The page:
Friday, November 02, 2007

More proof that America's universities are mini-Soviets -- complete with brainwashing

ALL whites are racist -- and deny it at your peril

A mandatory University of Delaware program requires residence hall students to acknowledge that "all whites are racist" and offers them "treatment" for any incorrect attitudes regarding class, gender, religion, culture or sexuality they might hold upon entering the school, according to a civil rights group.

"Somehow, the University of Delaware seems terrifyingly unaware that a state-sponsored institution of higher education in the United States does not have the legal right to engage in a program of systematic thought reform. The First Amendment protects the right to freedom of conscience - the right to keep our innermost thoughts free from governmental intrusion. It also protects the right to be free from compelled speech," said a letter from Samantha Harris, director of legal and public advocacy for The Foundation for Individual Rights in Education to university President Patrick Harker.

The organization cited excerpts from the university's Office of Residence Life Diversity Education Training documents, including the statement:

"A RACIST: A racist is one who is both privileged and socialized on the basis of race by a white supremacist (racist) system. 'The term applies to all white people (i.e., people of European descent) living in the United States, regardless of class, gender, religion, culture or sexuality. By this definition, people of color cannot be racists, because as peoples within the U.S. system, they do not have the power to back up their prejudices, hostilities, or acts of discrimination..'"

The education program also notes that "reverse racism" is "a term created and used by white people to deny their white privilege." And "a non-racist" is called "a non-term," because, the program explains, "The term was created by whites to deny responsibility for systemic racism, to maintain an aura of innocence in the face of racial oppression, and to shift the responsibility for that oppression from whites to people of color (called 'blaming the victim')."

The "education" regarding racism is just one of the subjects that students are required to adopt as part of their University of Delaware experience, too, FIRE noted. The "shocking program of ideological reeducation," which the school itself defines as a "treatment" for students' incorrect attitudes and beliefs, is nothing less than "Orwellian," FIRE said. The school requires its approximately 7,000 residence hall students "to adopt highly specific university-approved views on issues ranging from politics to race, sexuality, sociology, moral philosophy and environmentalism." "FIRE is calling for the total dismantling of the program, which is a flagrant violation of students' rights to freedom of conscience and freedom from compelled speech," the organization said.

On a foundation blog, a student noted that one residence assistant told students, "Not to scare anyone or anything, but these are MANDATORY!!" And the training program for those who indoctrinate students includes the order: "A researcher must document that the treatment/intervention was faithfully applied (ex: specific lesson plans were delivered to every student, etc.)." Further, the school requires "a systemic change" as a result of the program, FIRE noted. As one RA told students: "Like it or not, you all are the future Leaders, and the world is Diverse, so learning to Embrace and Appreciate that diversity is ESSENTIAL."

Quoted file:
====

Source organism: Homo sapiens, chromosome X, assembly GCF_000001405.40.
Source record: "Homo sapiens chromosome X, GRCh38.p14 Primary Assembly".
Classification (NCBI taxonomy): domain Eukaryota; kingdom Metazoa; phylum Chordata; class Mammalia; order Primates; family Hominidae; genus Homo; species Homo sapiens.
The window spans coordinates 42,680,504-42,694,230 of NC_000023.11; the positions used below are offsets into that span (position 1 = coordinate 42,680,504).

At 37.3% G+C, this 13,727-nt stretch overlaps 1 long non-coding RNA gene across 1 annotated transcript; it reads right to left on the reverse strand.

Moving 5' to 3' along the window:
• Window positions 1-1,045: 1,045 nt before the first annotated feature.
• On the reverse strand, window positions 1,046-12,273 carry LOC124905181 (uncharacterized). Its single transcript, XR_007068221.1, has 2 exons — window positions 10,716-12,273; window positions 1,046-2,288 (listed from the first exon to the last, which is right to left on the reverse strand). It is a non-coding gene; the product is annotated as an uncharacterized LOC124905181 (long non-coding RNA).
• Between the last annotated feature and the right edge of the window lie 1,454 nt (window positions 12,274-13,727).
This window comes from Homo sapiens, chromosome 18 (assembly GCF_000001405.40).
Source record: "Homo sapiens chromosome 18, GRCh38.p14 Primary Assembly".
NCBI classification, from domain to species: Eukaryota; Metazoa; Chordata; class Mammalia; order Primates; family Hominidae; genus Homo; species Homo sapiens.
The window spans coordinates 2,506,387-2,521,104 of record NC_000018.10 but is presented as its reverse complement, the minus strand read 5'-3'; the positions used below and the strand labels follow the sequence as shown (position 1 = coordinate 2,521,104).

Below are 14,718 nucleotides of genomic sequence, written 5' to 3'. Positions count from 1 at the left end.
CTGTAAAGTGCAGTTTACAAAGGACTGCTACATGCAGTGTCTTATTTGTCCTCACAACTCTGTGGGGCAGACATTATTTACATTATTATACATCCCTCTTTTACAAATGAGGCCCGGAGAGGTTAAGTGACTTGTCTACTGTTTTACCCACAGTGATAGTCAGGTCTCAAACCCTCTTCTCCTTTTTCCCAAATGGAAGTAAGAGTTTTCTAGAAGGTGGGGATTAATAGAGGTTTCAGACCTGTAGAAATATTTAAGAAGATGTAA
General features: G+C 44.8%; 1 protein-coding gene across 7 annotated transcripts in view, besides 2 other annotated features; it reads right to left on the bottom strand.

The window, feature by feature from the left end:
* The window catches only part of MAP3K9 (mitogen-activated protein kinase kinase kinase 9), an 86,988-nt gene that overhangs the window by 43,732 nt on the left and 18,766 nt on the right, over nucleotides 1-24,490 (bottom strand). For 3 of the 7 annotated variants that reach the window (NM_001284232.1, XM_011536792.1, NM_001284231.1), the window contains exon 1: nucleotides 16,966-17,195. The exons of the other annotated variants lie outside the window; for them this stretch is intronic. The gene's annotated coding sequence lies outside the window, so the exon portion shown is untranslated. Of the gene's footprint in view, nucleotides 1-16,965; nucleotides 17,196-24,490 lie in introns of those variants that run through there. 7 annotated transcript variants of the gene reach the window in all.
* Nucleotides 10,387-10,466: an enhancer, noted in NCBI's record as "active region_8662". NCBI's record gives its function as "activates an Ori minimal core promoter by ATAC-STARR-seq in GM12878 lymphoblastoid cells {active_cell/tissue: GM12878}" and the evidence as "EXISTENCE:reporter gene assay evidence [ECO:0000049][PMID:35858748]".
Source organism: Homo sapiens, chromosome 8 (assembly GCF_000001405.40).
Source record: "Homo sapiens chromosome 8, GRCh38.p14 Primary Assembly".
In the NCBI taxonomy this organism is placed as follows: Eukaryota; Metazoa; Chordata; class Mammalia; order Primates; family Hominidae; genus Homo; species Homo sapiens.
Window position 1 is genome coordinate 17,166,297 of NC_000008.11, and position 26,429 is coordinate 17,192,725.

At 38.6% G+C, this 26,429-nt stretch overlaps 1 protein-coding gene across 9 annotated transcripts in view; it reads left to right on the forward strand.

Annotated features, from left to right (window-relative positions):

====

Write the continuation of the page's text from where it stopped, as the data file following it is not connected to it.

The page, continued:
"The University of Delaware's residence life education program is a grave intrusion into students' private beliefs," FIRE President Greg Lukianoff said. "The university has decided that it is not enough to expose its students to the values it considers important; instead, it must coerce its students into accepting those values as their own. At a public university like Delaware, this is both unconscionable and unconstitutional."

According to university materials, RAs are instructed to ask students during one-on-one sessions questions such as: "When did you discover your sexual identity?" "When were you first made aware of your race?" and "Who taught you a lesson in regard to some sort of diversity awarness? What was the lesson?" "Students who express discomfort with this type of questioning often meet with disapproval from their RAs, who write reports on these one-on-one sessions and deliver these reports to their superiors. One student identified in a write-up as an RA's 'worst' one-on-one session was a young woman who stated that she was tired of having 'diversity shoved down her throat,'" FIRE said. This particular student responded to the question, "When did you discover your sexual identity?" with the terse: "That is none of your damn business," FIRE said.

Requirements for students include: "Students will recognize that systemic oppression exists in our society," "Students will recognize the benefits of dismantling systems of oppression," and "Students will be able to utilize their knowledge of sustainability to change their daily habits and consumer mentality," FIRE said.

The foundation said students even are "pressured or even required" to make social statements that meet with the school's approval. "The fact that the university views its students as patients in need of treatment for some sort of moral sickness betrays a total lack of respect not only for students' basic rights, but for students themselves," Lukianoff said. "The University of Delaware has both a legal and a moral obligation to immediately dismantle this program, and FIRE will not rest until it has."

A spokesman for the school, contacted by WND, said he was not ready to make a statement about the situation right away. But the foundation's letter to Harker noted, "we have never encountered a more systematic assault upon the individual liberty, dignity, privacy, and autonomy of university students than this program," which "requires students to adopt highly specific university-approved views on issues." "Such utter contempt for the autonomy and free agency of others is the hallmark of totalitarianism and has no place in any free society, let alone at a public university in the state of Delaware," the letter said.

Especially alarming, Harris told WND, is that the school defines learning specifically as "attitudinal or behavioral changes," not acquiring any sort of knowledge and ability. Such thinking "represents a distorted idea of 'education' that one would more easily associate with a Soviet prison camp than with an American institution of higher education," FIRE said. "As another example, after an investigation showed that males demonstrated 'a higher degree of resistance to educational efforts,' the Rodney complex chose to hire 'strong male RAs.' Each such RA 'combats male residents' concepts of traditional male identity,' in order to 'ensure the delivery of the curriculum at the same level as in the female floors.' This language is disturbingly reminiscent of a pivotal scene from George Orwell's '1984,' in which the protagonist's captors tell him that 'The Party is not interested in the overt act: the thought is all we care about. We do not merely destroy our enemies, we change them.'"